Nigerians rate Buhari poor in economic management

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… Economics proffer policy options

By Emeka Anaeto, Economy Editor
Vanguard Media online opinion poll has revealed large scale disapproval of the economic management policies by president Mohammadu Buhari, even as economists and institutional analysts clamor for policy changes.

The poll asked respondents how would they score Buhari’s government on economic management so far, on three rating scales: Fantastic; Bad; Average.

With a total 18,719 respondents the result shows that a whopping 17,080 or 91.3 per cent of them rated the president ‘bad’ while only 5.6 per cent and 3.2 per cent rated him ‘fantastic’ and ‘average’ respectively.

The poll results appear not surprising following the steady negative statistics on Nigerian economy performance since present regime.

Figures released by the National Bureau of Statistics, NBS, last week show that the economy has gone into recession with two consecutive quarters of negative growth, first time in over 20 years while inflation has continued to go up since this present regime, hitting 17.2 per cent in the month of July, over 11 years high point.

Unemployment figures were also bad as it continued to grow showing over 26 million able bodied Nigerians unable to get employment, while many more are losing their jobs.
Most economy analysts have, therefore, posited alternative policy options which indicates that present policies have failed.

Director General of the West African Institute for Financial and Economic Management, WAIFEM, Professor Akpan Ekpo, weekend, blamed the Federal Government and the Central Bank of Nigeria, CBN, for Nigeria’s current economic woes and for the country’s recent plunge into recession.

Ekpo who is also an economist, former Director of the CBN, and former Vice Chancellor of the University of Uyo, in an emailed response to Vanguard enquiries in Abuja, said that the delay in passing and implementing the 2016 budget and the CBN’s monetary and foreign exchange policy stance helped worsen the country’s economic situation.

He said, “There was a near absence of fiscal policy – the economy lacked the necessary fiscal buffers. Money and exchange rate policies were the only voice”.

On growth, economists at WSTC Financial Services, a Lagos based investment house, said “the performance of the economy in Q2:2016 was broadly in line with our projection of -2.0% for the period and we remain less optimistic on the performance of the economy for 2016.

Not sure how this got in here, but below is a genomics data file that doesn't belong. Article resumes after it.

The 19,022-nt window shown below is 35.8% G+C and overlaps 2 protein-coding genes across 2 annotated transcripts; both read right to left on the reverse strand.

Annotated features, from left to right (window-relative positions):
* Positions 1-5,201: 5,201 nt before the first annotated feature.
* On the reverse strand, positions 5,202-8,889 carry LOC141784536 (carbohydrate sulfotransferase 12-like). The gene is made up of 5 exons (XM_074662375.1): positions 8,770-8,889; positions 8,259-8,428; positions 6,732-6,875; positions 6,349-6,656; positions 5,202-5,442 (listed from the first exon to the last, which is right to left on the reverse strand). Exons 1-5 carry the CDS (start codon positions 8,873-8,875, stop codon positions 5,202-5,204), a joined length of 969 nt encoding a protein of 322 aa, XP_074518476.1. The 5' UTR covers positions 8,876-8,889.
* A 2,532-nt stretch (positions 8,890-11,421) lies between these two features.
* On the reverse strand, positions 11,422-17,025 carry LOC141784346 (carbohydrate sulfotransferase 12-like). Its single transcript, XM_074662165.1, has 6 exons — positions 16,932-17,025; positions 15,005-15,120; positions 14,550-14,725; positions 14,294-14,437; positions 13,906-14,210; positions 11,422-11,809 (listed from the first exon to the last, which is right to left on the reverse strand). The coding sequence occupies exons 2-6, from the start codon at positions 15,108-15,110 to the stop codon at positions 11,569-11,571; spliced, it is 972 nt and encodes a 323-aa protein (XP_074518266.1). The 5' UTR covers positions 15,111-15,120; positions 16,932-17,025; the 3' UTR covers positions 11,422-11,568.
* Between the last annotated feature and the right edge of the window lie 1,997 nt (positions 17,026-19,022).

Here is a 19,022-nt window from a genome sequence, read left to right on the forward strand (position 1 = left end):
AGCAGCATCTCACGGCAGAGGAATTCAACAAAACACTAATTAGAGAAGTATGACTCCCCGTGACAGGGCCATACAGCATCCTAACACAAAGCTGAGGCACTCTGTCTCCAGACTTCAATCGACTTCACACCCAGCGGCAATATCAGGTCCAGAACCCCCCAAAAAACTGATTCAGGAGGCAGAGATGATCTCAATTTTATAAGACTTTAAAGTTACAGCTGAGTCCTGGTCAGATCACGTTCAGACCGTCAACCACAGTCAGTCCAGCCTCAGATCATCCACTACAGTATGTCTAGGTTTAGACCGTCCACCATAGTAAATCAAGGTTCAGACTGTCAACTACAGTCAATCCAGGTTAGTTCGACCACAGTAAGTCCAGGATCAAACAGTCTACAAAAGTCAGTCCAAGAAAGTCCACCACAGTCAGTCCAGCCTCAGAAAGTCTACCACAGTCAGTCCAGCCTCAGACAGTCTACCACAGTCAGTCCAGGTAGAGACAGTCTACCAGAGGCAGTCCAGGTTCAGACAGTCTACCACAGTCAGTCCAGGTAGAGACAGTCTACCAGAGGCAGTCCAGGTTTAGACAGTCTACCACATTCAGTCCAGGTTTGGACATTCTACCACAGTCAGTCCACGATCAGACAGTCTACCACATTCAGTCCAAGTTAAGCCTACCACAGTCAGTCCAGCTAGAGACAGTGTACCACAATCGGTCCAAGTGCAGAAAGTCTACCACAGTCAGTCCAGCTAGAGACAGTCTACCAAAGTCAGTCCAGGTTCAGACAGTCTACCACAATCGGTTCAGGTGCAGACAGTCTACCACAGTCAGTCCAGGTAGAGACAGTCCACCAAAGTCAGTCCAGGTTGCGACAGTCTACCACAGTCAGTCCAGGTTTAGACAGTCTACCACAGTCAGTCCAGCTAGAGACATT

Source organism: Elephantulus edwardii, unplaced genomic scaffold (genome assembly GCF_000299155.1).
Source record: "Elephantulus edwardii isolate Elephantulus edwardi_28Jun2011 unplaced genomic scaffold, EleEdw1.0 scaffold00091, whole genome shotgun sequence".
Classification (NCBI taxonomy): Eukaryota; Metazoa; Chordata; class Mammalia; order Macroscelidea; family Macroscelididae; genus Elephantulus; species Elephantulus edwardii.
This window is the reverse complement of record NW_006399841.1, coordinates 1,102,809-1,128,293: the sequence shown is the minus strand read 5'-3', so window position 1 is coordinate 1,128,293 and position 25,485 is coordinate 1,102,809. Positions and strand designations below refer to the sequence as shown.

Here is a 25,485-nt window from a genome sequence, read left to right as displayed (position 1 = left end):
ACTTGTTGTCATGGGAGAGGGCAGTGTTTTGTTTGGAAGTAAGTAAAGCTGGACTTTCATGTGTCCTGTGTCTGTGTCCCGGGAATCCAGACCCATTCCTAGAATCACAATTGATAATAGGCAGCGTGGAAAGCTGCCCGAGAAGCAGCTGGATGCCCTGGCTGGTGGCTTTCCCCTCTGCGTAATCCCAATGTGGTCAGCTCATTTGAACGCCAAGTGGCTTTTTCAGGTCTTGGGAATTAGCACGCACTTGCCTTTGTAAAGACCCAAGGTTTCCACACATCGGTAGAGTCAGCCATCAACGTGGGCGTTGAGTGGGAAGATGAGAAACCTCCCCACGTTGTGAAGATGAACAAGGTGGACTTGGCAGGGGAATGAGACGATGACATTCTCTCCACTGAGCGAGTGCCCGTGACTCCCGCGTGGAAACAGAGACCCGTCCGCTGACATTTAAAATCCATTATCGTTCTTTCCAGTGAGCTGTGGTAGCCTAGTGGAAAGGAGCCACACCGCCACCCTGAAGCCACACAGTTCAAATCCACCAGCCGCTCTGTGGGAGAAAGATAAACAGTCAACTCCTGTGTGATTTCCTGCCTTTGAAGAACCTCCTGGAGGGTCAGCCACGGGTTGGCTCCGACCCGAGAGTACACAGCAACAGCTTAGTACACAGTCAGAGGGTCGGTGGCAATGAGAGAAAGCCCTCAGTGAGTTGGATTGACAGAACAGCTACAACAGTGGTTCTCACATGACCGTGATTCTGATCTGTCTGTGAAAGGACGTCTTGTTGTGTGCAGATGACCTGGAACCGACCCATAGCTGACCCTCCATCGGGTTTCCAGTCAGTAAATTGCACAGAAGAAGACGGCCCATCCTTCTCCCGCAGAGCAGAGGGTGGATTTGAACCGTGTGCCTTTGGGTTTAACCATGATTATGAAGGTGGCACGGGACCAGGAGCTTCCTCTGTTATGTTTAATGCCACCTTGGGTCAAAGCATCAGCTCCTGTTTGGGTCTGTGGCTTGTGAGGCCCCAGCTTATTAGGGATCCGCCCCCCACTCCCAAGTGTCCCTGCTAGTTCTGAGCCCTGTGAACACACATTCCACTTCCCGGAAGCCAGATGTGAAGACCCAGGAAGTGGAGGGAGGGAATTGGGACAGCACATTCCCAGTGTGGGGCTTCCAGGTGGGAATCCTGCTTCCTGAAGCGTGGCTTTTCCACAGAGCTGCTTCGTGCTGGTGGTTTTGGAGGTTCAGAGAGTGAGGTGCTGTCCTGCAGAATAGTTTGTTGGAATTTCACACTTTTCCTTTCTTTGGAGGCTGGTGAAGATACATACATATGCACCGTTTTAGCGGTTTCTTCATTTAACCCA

“As foreign exchange related challenges linger, we expect this to weigh down on economic performance especially in the manufacturing sector given the heavy dependence on imported raw materials.

“Our view on the Manufacturing sector is further buttressed by the Manufacturing PMI data which has remained below the 50 point mark in 2016, a leading indicator for weaker manufacturing output.

“Streamlining to Q3:2016, PMI in July settled at 44.1 and reduced to 42.1 in August; thus, we expect a contraction in manufacturing output by Q3:2016.

“Against the backdrop of the lingering challenges in the currency market, oil production distortions in the Niger-Delta and uncoordinated policy responses, we expect economic activities to stay negative in Q3:2016.

“As such, we revise our 2016 GDP projection downwards, from +0.4% to -1.0%.”

WSTC economists also lamented the inflation figures and the consequences, and they stated: “In spite of the commencement of harvest season, Food inflation increased to 15.8% in July.
“We believe this increase was as a result of the pass through effect of a weaker Naira as reflected by the 40 bases point increase in imported food prices.

“The Core sub-index (which measures changes in price of All-items less volatile agricultural products) rose by 16.9% from 16.2% recorded in June. Energy and energy-related prices were the largest contributors to YoY Core inflation during the month.

“The highest increases were seen in Electricity, Liquid Fuel and Personal Transport groups, amongst others, as the impact of the recent adjustment in price in the downstream petroleum sector and hike in electricity tariff continues to impact the Headline index.

“Clearly, rising core inflation suggests the presence of underlying inflationary pressure. We expect the reduced system liquidity resulting from the restrictive monetary policy stance of the Central Bank of Nigeria (CBN) to continue to subdue aggregate demand.

“However, in spite of the persistent weakness in the economy, we believe Headline inflation will continue to be driven by cost push forces, which will result largely from higher cost of credit, higher energy prices and volatility in the foreign exchange market.”

On policy options, Ekpo stated: “For the country to be able to get out of recession, Federal Government should place emphasis on spending on capital projects and recurrent expenditures, especially in the area payment of salaries owed workers, while also increasing its spending on power, roads and other hard infrastructures.”

He said, “I hate to disappoint Nigerians – the private sector cannot get us out of the recession. Government must lead for the private sector to follow until recovery sets in. As part of stimulating aggregate demand, the social programmes in the budget must be implemented urgently.

“Furthermore, government has no choice but to borrow externally and domestically to spend and get the economy out of the recession.”

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